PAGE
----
Wahlström & Widstrand, 2015.
Reviewed by Darcy Hurford in SBR 2016:1
Review Section: Fiction - Adult
On the surface, this is a simple novel. Even the chapters are short – enough to make you think, ‘Oh, I’ll just read the next one’, until you’ve read the whole book. The setting is everyday, almost sitcom banal, namely MegaLivs store in small-town Sweden. The main character, Roland, who has worked at MegaLivs as a security guard for some twenty years, is a rather beige, melancholy middle-aged anti-hero whose thoughts and opinions fill much of this novel. At a staff meeting, discussing ways to tackle the persistent issue of shoplifting, Roland flippantly suggests the store deal with the problem by making culprits wear a sign saying ‘I am a thief’. To his surprise, his suggestion is taken up. Soon after, a teenager is caught stealing a computer game, and when given the choice between a police caution and wearing the sign, chooses the latter. Cue the reactions of members of the public, cue social media, and a simple story becomes complicated.
Jonas Karlsson has several strings to his bow. Also an actor, he has appeared in films and theatre and on television, and has written dramas. His career as an author began in 2007 with the short story collection Det andra målet (‘The Second Goal’). This was followed by two more short story collections and a novel. Jag är en tjuv was first published chapter by chapter in the broadsheet Dagens Nyheter over the summer of 2015.
Roland’s home life is quietly unhappy. He is divorced (his wife ran off with a drama teacher), and no longer really enjoys spending time with the rest of the family (his brother is more successful than him). Most of the action takes place at the store, however. The cast includes Erik, the store manager who insists on friendliness – staff meetings where even the most passive-aggressive remark ends with ‘thanks’ – and that the thief sign must stay. There is Roland’s ally Lena, obsessed with risk statistics and potential hazards, and Jan-Åke, perpetually on the shop floor offering advice despite not actually being employed there, as well as bickering fruit and vegetable staff and a steady flow of teenage shoplifters. The one overriding image that comes through, however, is that of Roland sitting in his office, smoking a crafty cigarette, and worrying about the thief sign; the story is mainly told through his thoughts.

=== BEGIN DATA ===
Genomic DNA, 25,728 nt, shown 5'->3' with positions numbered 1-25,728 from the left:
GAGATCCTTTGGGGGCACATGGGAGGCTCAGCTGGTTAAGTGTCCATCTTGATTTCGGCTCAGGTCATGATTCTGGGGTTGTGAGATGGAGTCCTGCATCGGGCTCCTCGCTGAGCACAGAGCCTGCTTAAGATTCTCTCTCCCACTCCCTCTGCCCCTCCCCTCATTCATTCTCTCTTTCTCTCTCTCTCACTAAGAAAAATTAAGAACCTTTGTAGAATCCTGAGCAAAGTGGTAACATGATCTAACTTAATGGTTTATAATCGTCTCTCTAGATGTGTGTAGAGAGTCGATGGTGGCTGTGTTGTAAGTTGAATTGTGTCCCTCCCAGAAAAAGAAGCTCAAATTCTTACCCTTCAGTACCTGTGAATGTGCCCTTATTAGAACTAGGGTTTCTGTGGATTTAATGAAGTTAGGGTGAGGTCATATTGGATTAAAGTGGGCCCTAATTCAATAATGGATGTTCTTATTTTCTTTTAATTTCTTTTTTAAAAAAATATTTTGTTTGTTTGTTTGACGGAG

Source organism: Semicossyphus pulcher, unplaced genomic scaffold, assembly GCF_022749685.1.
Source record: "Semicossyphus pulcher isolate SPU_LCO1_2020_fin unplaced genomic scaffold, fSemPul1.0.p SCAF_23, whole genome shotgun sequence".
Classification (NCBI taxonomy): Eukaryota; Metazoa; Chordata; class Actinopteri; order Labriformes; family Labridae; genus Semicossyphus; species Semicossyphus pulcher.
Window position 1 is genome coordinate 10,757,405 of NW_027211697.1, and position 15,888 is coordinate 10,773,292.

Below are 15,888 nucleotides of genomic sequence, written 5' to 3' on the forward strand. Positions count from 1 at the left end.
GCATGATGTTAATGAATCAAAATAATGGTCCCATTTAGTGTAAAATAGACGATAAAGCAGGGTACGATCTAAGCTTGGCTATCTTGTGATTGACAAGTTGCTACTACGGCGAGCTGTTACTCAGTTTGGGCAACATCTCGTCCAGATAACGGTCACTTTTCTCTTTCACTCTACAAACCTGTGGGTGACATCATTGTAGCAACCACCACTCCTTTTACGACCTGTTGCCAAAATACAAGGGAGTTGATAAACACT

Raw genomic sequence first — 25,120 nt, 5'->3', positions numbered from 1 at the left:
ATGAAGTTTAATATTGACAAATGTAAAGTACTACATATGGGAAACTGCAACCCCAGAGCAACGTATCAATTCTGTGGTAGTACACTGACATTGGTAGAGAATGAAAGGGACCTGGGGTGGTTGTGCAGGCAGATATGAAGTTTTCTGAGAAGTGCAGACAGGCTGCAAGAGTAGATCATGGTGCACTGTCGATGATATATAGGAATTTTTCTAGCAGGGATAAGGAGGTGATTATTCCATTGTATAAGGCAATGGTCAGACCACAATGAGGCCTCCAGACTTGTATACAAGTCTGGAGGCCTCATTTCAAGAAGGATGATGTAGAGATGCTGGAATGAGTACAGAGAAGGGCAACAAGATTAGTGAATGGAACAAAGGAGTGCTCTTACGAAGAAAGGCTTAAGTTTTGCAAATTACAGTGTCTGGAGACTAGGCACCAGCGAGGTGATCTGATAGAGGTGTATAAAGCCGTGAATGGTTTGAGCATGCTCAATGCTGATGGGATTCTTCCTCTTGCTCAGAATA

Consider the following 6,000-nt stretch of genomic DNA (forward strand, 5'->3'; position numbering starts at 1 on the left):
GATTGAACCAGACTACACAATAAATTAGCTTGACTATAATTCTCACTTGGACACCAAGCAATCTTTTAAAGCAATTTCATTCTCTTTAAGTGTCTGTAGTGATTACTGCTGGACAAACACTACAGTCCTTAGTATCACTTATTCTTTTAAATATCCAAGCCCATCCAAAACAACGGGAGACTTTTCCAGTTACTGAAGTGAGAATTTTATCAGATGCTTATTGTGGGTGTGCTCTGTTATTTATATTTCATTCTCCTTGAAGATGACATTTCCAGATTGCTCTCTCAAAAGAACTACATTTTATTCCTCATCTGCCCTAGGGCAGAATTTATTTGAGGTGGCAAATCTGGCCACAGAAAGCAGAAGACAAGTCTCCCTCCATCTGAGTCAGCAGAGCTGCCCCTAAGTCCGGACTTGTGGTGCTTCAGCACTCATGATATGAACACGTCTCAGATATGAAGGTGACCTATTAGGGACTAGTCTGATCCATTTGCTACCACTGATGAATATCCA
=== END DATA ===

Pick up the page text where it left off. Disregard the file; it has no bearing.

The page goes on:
The story develops quite slowly, and takes a more dramatic turn halfway through, when Roland is faced with a dilemma. He considers it, turns it over in his mind, and almost – almost – appears ready to act on it, yet the idea fizzles out. By the end of the novel, he is back where he started. A less imaginative storyteller might have let Roland take the leap into crime, or at least have written a happy ending involving a romance between him and Lena. What Karlsson instead gives us is something more plausible that still leaves the reader thinking.